In case you were out walking your dog, really walking him, here's what you missed in sports on Wednesday.
- LeBron James netted his first game-winning shot since coming to Miami, and the Heat ran their winning streak to 16, beating the Orlando Magic, 97-96. "He's a bad man," Magic point guard Jameer Nelson said after the game. "That's gotta be the baddest thing a man has done in Florida since well probably not that long."
- Miami isn't the only team in pro sports with an impressive winning streak. The Chicago Blackhawks have now reached the midpoint of the shortened NHL season without a loss in regulation, getting a last-minute, game-winning goal from Daniel Carcillo to beat the Colorado Avalanche, 3-2. The streak has gotten so much attention that NHL commissioner Gary Bettman commented on it publicly, saying, "I really shouldn't say this, but for the sake of our sport, I hope they run the table all season. Nothing would bring me more pleasure than recognizing that amazing effort by putting an asterisk next to it in the record book." Bettman then kicked an adorable golden retriever puppy named Scruffles on the way home to his mansion. He then congratulated himself on a day well-spent by pouring a bottle of Opus One Cabernet on a rug before demanding his servants clean it up.
- Villanova scored another Big East upset and likely punched its ticket for the NCAA tournament with a 67-57 win over Georgetown. The game featured a 42-8 disparity in free throw attempts, which is unsurprising, given the game was officiated by well-known Augustinian writer Patrick Kelly, who said after the game, "Oh, did those followers of Ignatius of Loyola want some more fouls called? Well, maybe they should adopt a stricter approach toward their implementation of papal doctrine at their university." Kelly was immediately terminated for his comments, a firing he blamed on a "vast Jesuit conspiracy that will be unmasked in my original upcoming self-published novel, A Cloaked Painting of Secret Devil Codes."
- Tim Duncan had a double-double as the San Antonio Spurs beat the Chicago Bulls at home, 101-83. The Spurs won again without Tony Parker, employing Manu Ginobili in what Gregg Popovich called his "white queen strategy," an homage to Bobby Fischer's famed 1972 "Game 6” match against Boris Spassky in which Fischer dominated space by drawing consistent focus playing his white queen all over the board. When told of Popovich's game plan, Bulls coach Tom Thibodeau stood up and applauded, his own homage to Spassky's sportsmanship in the wake of his defeat.
- The Los Angeles Lakers finished their game against the New Orleans Hornets on a 25-2 run, coming back to score a critical victory, 108-102. Lakers guard Kobe Bryant, who had 42 points in the game, credited his efficient shooting and his patented "drive the whole team around the still suffering Ninth Ward of New Orleans before the game to instill a fear of losing everything" motivational technique for the Lakers' resilience.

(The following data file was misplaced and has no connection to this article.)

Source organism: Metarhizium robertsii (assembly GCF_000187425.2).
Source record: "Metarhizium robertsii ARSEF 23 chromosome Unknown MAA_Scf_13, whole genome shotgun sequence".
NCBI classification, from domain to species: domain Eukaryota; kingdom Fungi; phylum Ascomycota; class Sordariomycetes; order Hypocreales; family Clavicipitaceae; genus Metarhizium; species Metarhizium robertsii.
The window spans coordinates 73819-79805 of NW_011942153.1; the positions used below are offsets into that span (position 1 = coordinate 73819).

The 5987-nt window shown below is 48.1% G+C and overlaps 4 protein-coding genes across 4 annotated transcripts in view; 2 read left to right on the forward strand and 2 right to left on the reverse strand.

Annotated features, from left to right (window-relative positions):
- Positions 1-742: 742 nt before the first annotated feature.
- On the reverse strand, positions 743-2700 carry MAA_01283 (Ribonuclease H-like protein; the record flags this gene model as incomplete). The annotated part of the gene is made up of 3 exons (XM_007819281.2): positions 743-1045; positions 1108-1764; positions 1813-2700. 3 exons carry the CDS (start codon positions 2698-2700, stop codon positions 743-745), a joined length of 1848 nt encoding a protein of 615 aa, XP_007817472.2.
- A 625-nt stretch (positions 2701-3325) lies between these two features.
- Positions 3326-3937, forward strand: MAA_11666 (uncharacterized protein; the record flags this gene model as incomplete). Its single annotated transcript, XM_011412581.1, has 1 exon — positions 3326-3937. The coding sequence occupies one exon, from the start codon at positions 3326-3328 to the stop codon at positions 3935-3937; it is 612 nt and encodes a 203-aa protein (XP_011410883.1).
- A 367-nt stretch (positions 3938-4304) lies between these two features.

- The New York Yankees' injury woes continued, as first baseman Mark Teixeira has been ruled out for 8-10 weeks with a wrist injury. This is reminiscent of the old Yogi Berra saying, "A nickel ain't worth a dime anymore," and the new Yogi Berra saying, "You might as well play me, Yogi Berra, because all of your players are injured. Seriously, I could use the cash."
- Paris Saint-Germain did just enough to advance to the Champions League quarterfinals, drawing Valencia 1-1 (3-2 agg.), despite the absences of Zlatan Ibrahimovic and David Beckham. Zlatan missed the match due to a red card he received in the first leg, and Beckham missed it because someone lent him a mirror at halftime, and he was too lost in his own eyes to come on as a late-game substitute.
- Free-agent NFL quarterback Vince Young, in an attempt to rehabilitate his image, reportedly wrote a letter apologizing to former coach Jeff Fisher. When told of Young's gesture, Fisher responded, "That explains why I got a pineapple covered in stamps. Well, kind of."
- Finally, one more streak to talk about, as the Seattle Mariners had their 10-game spring training winning streak snapped by the Milwaukee Brewers, 7-6 in Peoria, Arizona. Relief pitcher Charlie Furbush took the loss. When asked if the ribbing he was taking in the locker room afterward was pretty bad, Furbush responded, "I've heard worse. My name is 'Furbush.' Kids can be so cruel. So so cruel."